By Paula Katinas
Brooklyn Daily Eagle
Josephine and Anthony Orrichio met at a dance at a Knights of Columbus hall in the early 1950s. He asked her to dance.
“And we’ve been dancing together ever since!” Josephine said with a smile as wide as the Atlantic Ocean.
The Orrichios will celebrate their 60th wedding anniversary in October. On Aug. 21, the couple welcomed a reporter into their Dyker Heights home and talked about their lives as lifelong Brooklyn residents.
He affectionately calls her “Jo-Jo.”
The couple lived for many years in Bay Ridge, in a house on 88th Street between Gelston and Fifth avenues. It was in that house that they raised their three children — Lucy, a restaurant owner; Anthony, a real estate agent; and Camille, a culinary arts instructor in a school for children with learning disabilities. Camille is also known for her role as founder of the Francesco Loccisano Memorial Foundation, a nonprofit organization named after her late son. The foundation assists families of children with cancer.
The Orrichios moved to Dyker Heights about 25 years ago, following their daughter Lucy, who had decided to live there.
They are parishioners of Saint Frances Cabrini Catholic Church on 86th Street and 16th Avenue.
Josephine described herself as a devout Catholic.
“It’s very important to me to go to church,” she said.
Sitting in their dining room, over coffee and slices of red velvet cake baked by their daughter Camille, the Orrichios were relaxed and open about themselves. It was their first interview with a reporter, but the husband and wife were completely at ease, as if they had been answering questions from journalists all of their lives.
Anthony, 90, grew up in Windsor Terrace, one of nine children.
“I was number seven,” he said, referring to the fact that he was the seventh child. “I was Lucky Number Seven!”
Anthony’s intelligence was recognized early on by his teachers at P.S. 130. He skipped two grades in elementary school and jumped ahead.
“They would have moved me up another grade, but they decided enough was enough,” he said.
He attended Manuel Training High School.
He was an Army cook in World War II and brought his culinary skills home with him when the war ended.
“Of course, in the service, you were cooking for 250 people at a time,” he said, with a twinkle in his eye. “I still like cooking.”
Anthony, who was always interested in health and fitness, became a massage therapist. Back in the 1940s and 1950s, it was an unusual occupation. His client base grew as word of mouth spread about the healing powers of a good massage.
“It’s the touch,” he said.
Over the years, Anthony’s clients included actors George Raft, John Belushi, and Michael Moriarty.
Anthony inspired his wife and children to follow his lead. In the1970s, the Orrichio house was probably the only one on 88th Street in which white bread and soda were banned.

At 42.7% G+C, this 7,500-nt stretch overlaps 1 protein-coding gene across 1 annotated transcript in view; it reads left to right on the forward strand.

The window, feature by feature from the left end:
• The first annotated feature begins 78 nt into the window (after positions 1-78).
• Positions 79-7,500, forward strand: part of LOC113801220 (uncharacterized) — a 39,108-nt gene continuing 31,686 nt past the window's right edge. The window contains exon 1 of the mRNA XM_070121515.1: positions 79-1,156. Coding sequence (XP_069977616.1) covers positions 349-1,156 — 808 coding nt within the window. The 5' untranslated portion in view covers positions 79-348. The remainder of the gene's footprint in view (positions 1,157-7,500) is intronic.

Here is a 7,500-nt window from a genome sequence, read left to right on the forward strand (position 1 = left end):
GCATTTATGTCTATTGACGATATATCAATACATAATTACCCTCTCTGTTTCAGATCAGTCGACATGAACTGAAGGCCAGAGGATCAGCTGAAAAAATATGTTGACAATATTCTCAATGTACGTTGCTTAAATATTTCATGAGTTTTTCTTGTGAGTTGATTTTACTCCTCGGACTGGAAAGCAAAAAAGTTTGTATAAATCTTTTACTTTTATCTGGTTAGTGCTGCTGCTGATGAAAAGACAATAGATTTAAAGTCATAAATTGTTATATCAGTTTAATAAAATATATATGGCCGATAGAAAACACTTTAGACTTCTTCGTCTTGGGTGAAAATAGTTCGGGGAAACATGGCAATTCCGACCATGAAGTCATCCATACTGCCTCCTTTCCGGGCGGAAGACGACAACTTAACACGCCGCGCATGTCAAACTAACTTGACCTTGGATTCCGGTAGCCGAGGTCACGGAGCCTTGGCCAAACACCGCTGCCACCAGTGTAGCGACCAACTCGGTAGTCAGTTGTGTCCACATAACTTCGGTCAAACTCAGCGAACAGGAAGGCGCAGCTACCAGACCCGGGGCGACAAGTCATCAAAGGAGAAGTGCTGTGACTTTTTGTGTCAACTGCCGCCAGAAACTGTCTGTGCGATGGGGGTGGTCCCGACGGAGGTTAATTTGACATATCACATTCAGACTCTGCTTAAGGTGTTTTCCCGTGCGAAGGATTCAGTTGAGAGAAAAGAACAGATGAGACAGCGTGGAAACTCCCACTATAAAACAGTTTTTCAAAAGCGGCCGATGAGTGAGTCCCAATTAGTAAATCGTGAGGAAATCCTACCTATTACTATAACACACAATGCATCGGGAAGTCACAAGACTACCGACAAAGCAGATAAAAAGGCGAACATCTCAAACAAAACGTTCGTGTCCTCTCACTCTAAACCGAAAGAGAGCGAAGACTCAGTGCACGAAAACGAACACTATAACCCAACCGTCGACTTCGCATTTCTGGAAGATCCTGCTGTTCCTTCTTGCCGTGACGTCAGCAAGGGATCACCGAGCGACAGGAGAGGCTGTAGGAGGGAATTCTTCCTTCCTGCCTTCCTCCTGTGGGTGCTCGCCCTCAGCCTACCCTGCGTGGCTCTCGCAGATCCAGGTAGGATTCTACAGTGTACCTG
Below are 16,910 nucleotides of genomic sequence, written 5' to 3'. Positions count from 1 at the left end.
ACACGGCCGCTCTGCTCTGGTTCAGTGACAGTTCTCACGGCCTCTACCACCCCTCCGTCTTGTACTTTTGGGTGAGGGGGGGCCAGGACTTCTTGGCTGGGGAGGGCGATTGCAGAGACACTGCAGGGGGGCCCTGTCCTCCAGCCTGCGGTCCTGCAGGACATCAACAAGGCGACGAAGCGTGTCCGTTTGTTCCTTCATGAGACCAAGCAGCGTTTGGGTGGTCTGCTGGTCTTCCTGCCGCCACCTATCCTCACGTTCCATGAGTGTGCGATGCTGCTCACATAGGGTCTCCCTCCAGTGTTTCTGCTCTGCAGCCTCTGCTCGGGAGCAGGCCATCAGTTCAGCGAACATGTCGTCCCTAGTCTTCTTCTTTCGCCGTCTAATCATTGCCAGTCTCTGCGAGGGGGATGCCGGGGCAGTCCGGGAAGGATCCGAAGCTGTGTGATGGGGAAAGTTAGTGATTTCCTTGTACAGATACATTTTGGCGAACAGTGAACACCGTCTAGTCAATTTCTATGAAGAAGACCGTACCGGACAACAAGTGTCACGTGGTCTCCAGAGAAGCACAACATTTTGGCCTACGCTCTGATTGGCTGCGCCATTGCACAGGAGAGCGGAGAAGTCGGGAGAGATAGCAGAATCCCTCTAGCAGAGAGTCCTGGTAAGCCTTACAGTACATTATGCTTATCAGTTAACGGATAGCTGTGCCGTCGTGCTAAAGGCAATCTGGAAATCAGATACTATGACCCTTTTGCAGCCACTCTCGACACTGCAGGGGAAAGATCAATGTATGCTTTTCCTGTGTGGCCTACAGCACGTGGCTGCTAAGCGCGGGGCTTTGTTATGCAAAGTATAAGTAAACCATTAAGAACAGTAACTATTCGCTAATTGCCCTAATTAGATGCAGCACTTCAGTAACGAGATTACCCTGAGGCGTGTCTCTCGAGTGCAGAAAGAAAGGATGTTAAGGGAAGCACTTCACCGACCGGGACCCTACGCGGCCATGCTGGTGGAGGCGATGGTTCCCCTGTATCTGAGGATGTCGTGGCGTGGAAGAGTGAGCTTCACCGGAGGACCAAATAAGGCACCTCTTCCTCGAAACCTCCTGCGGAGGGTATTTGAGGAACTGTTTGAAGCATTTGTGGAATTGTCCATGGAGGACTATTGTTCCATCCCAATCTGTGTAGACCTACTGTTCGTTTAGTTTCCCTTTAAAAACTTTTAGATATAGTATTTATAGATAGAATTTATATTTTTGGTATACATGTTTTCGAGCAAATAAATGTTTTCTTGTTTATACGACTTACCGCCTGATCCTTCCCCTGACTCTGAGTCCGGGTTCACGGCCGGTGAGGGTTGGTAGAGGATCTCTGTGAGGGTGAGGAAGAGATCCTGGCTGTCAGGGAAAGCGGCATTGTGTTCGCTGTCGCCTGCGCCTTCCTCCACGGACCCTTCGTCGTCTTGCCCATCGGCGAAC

For a time, Anthony ran his own health club. He also worked for famed fitness expert Jack LaLanne.
“He always worked hard,” Josephine said. “He used to work two jobs.”
Josephine, 82, grew up in South Brooklyn as one of eight children. She attended P.S. 146 and graduated from Girls Commercial High School. She worked for many years in the credit department in a department store, assisting customers with billing problems.
“If you bought something for $100 and paid $20, and the next bill you got said $90 instead of $80, we handled it,” she said.
Josephine worked as an assistant supervisor in the credit department and was then promoted to department supervisor.
But then her life took a different direction. And it happened because she decided to go to a dance at a Knight of Columbus hall near Prospect Park. Anthony Orrichio was sitting at a table, surrounded by girls.
“He asked me to dance and I said yes. He was so nice-looking and he had a real outgoing personality. He was so friendly!” Josephine recalled.
They danced and talked all evening. But Anthony, ever the gentlemen, made sure everyone got home safely.
“He not only saw me home, he also escorted all of the girls who had been sitting with him at the table home,” Josephine said.
The Orrchios were married at St. John the Evangelist Catholic Church on 21st Street in 1952.
What is their secret to a long, happy marriage? Josephine summed it up in one word — respect.
“We respect each other. Look, no marriage is perfect. You have your ups and downs. But if you respect each other, you have everything,” she said.
The Orrichios believe very strongly in the importance of charitable works. The couple has been donating money every month to the St. Jude Children’s Hospital for more than 40 years.
“We send a check every month,” Anthony said.
The couple’s dedication to the hospital and its mission to help children impressed the hospital’s board. A few years ago, a lawyer representing the hospital traveled to Brooklyn to thank the Orrichios personally for their contributions.